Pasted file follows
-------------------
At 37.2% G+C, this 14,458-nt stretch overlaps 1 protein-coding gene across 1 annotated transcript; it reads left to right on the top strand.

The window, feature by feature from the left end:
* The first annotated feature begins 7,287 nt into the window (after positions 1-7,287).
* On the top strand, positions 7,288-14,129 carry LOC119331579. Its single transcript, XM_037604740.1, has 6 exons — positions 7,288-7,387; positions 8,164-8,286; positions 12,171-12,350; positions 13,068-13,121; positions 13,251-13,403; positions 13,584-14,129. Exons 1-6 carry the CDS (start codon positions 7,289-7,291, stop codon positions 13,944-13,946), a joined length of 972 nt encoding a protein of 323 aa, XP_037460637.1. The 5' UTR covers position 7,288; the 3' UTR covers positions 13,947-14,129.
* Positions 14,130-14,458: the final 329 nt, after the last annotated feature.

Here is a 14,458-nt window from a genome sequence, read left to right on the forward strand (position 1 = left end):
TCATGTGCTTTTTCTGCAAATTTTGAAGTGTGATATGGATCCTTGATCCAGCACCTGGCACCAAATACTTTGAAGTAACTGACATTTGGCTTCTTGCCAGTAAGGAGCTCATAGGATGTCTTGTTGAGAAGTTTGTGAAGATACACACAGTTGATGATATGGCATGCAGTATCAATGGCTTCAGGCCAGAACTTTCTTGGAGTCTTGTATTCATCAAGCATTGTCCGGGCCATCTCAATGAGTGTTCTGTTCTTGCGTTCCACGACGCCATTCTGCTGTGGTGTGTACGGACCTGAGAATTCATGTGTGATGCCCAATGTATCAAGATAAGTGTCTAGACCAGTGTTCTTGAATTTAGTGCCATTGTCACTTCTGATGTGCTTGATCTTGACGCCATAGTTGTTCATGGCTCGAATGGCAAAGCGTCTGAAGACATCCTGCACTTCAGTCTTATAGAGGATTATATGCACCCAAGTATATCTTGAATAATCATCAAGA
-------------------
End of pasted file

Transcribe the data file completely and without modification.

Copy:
At 37.2% G+C, this 14,458-nt stretch overlaps 1 protein-coding gene across 1 annotated transcript; it reads left to right on the top strand.

The window, feature by feature from the left end:
* The first annotated feature begins 7,287 nt into the window (after positions 1-7,287).
* On the top strand, positions 7,288-14,129 carry LOC119331579. Its single transcript, XM_037604740.1, has 6 exons — positions 7,288-7,387; positions 8,164-8,286; positions 12,171-12,350; positions 13,068-13,121; positions 13,251-13,403; positions 13,584-14,129. Exons 1-6 carry the CDS (start codon positions 7,289-7,291, stop codon positions 13,944-13,946), a joined length of 972 nt encoding a protein of 323 aa, XP_037460637.1. The 5' UTR covers position 7,288; the 3' UTR covers positions 13,947-14,129.
* Positions 14,130-14,458: the final 329 nt, after the last annotated feature.

Here is a 14,458-nt window from a genome sequence, read left to right on the forward strand (position 1 = left end):
TCATGTGCTTTTTCTGCAAATTTTGAAGTGTGATATGGATCCTTGATCCAGCACCTGGCACCAAATACTTTGAAGTAACTGACATTTGGCTTCTTGCCAGTAAGGAGCTCATAGGATGTCTTGTTGAGAAGTTTGTGAAGATACACACAGTTGATGATATGGCATGCAGTATCAATGGCTTCAGGCCAGAACTTTCTTGGAGTCTTGTATTCATCAAGCATTGTCCGGGCCATCTCAATGAGTGTTCTGTTCTTGCGTTCCACGACGCCATTCTGCTGTGGTGTGTACGGACCTGAGAATTCATGTGTGATGCCCAATGTATCAAGATAAGTGTCTAGACCAGTGTTCTTGAATTTAGTGCCATTGTCACTTCTGATGTGCTTGATCTTGACGCCATAGTTGTTCATGGCTCGAATGGCAAAGCGTCTGAAGACATCCTGCACTTCAGTCTTATAGAGGATTATATGCACCCAAGTATATCTTGAATAATCATCAAGA